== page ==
As Catherine Chow puts it, lawyers can see grey sky on a blue-sky day. That’s what makes them perfectly positioned to be the ones helping to identify risk and shepherd management of that risk in an organization.
As the vice president legal and general counsel of The Keg Steakhouse +Bar, Chow has helped lead a focused approach to identifying what could be trouble for the popular Canadian restaurant chain. With 10,000 employees and operations across North America, The Keg has its share of risk to track.
Since 2006, Chow has been the only in-house counsel at the company, and while she doesn’t carry the full responsibility for risk, she has helped identify where risk can be tackled to reduce the cost to the bottom line.
“For us, the most common risk is a customer coming in and having a slip and fall or a food incident,” said Chow, speaking last week at an Association of Corporate Counsel B.C. chapter panel in Vancouver about how to tackle risk management.
The panel, called Picking the Low-Hanging Fruit: Lessons in Getting Early Wins in Support of Enterprise Risk Management Goals, featured Chow, David Bowles, associate general counsel of UrtheCast, Richard Thomas, senior vice president and chief compliance officer of PI Financial, Mark Morrison, partner at Blake Cassels and Graydon LLP, and it was moderated by Andrew McLeod, partner at Blakes.
Over the years, as The Keg has developed its risk analysis systems, it has used data gathering to discover simple but important things, such as slip and falls are more likely to happen in Whistler than they are in the lower mainland, Toronto or Arizona. It makes sense, but when you put it all together, you can figure out where and when you need to target the problem.
In 2013, The Keg decided to consolidate all of its insurance under a single carrier and Chow led the negotiations for its corporate and franchised operations across Canada and the U.S.
Building on the existing risk management program, Chow initiated the development of a risk management web page to educate employees and franchisees in creating a safer workplace. The idea was to enhance and measure guest experiences through proactive risk controls and best practices to reduce insurance claims. That then allowed the company to negotiate improvements to its insurance program.
It’s an example of understanding risk behaviour, and how to go after low-hanging fruit in an organization when you’re a small in-house team. With 10,000 employees, building a culture of good practices has been key to risk management in the organization, she said.
The company has also introduced a series of “insurance video minutes” to show employees good practices. She sees it as “brand defence”: If a customer has a bad experience in the restaurant, it’s about more than the value of the meal — the brand also suffers.
“It became an insurance management issue,” she said, noting it’s similar to sneaking vegetables into a child’s daily diet. “We’re ‘sneaking’ risk management into the enterprise diet. We also ask employees to come up with ideas to avoid risk. Staff are asked to submit ideas to make the company better.”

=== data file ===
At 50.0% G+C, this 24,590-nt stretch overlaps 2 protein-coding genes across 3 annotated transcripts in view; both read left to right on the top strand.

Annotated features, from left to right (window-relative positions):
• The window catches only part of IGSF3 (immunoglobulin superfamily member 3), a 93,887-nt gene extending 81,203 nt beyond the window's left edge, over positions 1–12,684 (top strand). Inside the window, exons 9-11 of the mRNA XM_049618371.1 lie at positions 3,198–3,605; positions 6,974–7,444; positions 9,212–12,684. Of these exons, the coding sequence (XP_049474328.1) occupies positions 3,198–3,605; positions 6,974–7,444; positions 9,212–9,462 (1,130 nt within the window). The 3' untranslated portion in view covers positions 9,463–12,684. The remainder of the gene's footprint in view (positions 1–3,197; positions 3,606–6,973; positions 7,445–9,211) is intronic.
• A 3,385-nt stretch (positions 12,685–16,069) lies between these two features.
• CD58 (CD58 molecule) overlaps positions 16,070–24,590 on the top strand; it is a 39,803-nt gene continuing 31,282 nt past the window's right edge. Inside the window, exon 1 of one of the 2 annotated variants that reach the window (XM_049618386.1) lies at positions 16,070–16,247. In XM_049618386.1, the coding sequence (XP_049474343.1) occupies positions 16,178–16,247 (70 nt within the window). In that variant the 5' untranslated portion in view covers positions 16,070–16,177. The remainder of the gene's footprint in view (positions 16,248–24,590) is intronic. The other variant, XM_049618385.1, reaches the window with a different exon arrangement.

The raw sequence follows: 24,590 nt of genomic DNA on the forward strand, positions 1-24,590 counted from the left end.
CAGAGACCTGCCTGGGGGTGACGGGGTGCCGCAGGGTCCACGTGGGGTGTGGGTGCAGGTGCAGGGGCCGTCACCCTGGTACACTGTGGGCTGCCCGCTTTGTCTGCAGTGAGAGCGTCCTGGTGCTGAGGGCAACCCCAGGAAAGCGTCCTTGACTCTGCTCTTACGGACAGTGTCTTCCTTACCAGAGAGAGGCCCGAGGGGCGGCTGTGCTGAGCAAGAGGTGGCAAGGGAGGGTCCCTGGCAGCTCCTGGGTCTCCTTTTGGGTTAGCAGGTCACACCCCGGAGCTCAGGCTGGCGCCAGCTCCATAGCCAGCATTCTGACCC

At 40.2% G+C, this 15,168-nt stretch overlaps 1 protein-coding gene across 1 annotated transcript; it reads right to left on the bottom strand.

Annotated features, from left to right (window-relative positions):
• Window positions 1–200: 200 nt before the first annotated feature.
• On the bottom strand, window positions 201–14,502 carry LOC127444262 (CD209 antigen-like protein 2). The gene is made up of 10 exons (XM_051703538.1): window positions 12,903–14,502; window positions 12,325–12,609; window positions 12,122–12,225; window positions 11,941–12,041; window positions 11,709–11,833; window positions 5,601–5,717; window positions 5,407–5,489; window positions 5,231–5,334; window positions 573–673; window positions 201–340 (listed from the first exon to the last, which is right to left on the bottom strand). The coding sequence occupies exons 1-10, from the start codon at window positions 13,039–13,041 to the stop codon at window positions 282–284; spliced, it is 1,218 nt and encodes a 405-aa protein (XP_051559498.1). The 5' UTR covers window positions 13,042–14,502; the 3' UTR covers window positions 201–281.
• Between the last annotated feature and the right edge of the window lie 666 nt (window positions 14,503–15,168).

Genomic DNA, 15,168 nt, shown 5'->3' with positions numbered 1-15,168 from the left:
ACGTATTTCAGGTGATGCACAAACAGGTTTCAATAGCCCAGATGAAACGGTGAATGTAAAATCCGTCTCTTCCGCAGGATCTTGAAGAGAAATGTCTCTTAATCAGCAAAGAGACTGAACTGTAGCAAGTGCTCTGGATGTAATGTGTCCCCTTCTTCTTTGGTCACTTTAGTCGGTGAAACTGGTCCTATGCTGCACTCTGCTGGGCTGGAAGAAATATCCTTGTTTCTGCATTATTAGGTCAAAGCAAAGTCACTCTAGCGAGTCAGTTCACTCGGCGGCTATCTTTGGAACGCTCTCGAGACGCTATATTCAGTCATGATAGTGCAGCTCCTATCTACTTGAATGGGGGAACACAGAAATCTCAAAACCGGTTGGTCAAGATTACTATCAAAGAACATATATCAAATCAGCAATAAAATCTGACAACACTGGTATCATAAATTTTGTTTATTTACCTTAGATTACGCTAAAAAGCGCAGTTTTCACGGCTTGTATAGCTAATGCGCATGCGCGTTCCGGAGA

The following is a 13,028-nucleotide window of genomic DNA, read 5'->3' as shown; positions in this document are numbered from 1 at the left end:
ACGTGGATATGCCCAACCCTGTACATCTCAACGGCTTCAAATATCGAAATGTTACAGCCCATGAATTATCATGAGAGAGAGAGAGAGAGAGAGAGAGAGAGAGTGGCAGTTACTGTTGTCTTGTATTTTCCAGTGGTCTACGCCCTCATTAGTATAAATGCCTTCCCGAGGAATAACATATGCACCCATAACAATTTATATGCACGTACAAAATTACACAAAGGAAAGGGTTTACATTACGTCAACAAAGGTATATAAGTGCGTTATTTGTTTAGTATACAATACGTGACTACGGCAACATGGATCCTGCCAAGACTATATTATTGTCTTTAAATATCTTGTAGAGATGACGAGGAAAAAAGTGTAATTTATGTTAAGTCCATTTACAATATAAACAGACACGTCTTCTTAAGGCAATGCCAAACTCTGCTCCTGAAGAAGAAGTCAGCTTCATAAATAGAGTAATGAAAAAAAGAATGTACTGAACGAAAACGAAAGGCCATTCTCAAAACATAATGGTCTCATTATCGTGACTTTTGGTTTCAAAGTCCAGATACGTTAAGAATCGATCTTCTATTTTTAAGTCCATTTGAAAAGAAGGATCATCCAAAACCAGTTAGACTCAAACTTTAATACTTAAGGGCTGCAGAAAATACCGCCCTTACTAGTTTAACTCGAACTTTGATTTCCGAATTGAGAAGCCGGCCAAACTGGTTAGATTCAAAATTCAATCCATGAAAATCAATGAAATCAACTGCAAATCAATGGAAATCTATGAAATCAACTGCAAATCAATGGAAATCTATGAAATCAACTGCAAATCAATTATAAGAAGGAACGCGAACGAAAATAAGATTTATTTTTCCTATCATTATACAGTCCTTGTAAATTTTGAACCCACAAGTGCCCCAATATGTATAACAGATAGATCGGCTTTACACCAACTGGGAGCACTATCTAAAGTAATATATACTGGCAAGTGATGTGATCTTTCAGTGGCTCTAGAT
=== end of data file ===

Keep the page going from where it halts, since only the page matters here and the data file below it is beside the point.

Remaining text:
Chow says in-house counsel also have to practise “actively avoiding being the Dr. No.”
“One of the ways to do that is to start by looking at the low-hanging fruit,” she said.
Morrison of Blakes advises not treating risk as “the boogeyman” but rather to take a step back and spend a little time deciding what potential incidents could be proactively avoided or planned for, realizing you “can’t cover the waterfront.”
Bowles of UrtheCast, a Vancouver-based company that has high-definition cameras on the International Space Station, says a good first step is to do a risk assessment of the organization.
“UrtheCast is five years old and continually changing,” he said, noting that a fast-growing company brings with it different kinds of risk challenges.
He explained that last year the company did an acquisition of a company from Spain with two satellites in the air but it did not have a comprehensive compliance program.
“We were struggling with dealing with the cultural issues of imposing our will on a company that had been in business for a number of years and putting a North American executive team in that business with language and cultural barriers,” he said.
Morrison agreed with Bowles, adding that, after the risk assessment, it’s important to build a policy and procedures to address the identified risks, but it shouldn’t be “just a piece of paper” but an effective program that evolves all the time.
“If it’s important and you’re going to turn your attention to it, be sure you follow through on it,” he said.
Thomas said for him it boils down to all executives on the team being aware of upcoming changes.
“Rolling out a program is one thing, but making sure it is being followed is another. Sales people, for example, are not always the best at following procedures. It’s a matter of people following proper practices,” said Thomas.
But Chow is adamant that in-house counsel should not be the ones holding the bag entirely for risk management in an organization.
“From my perspective, you don’t want to be the only one holding the weight of the organization on your shoulders,” she said. “A lot of what we do is about personal buy-in from the team and operations.”
Thomas agreed. “There are so many risks, it’s not possible for one person to be the champion of all of it.”
At UrtheCast, Bowles said the approach is by consensus at the executive level when it comes to deciding what fruit they are going to pick.
“We look at what the business strategy is and we’re constantly re-evaluating what the risk assessment is — you need to have visibility to all of that,” he said.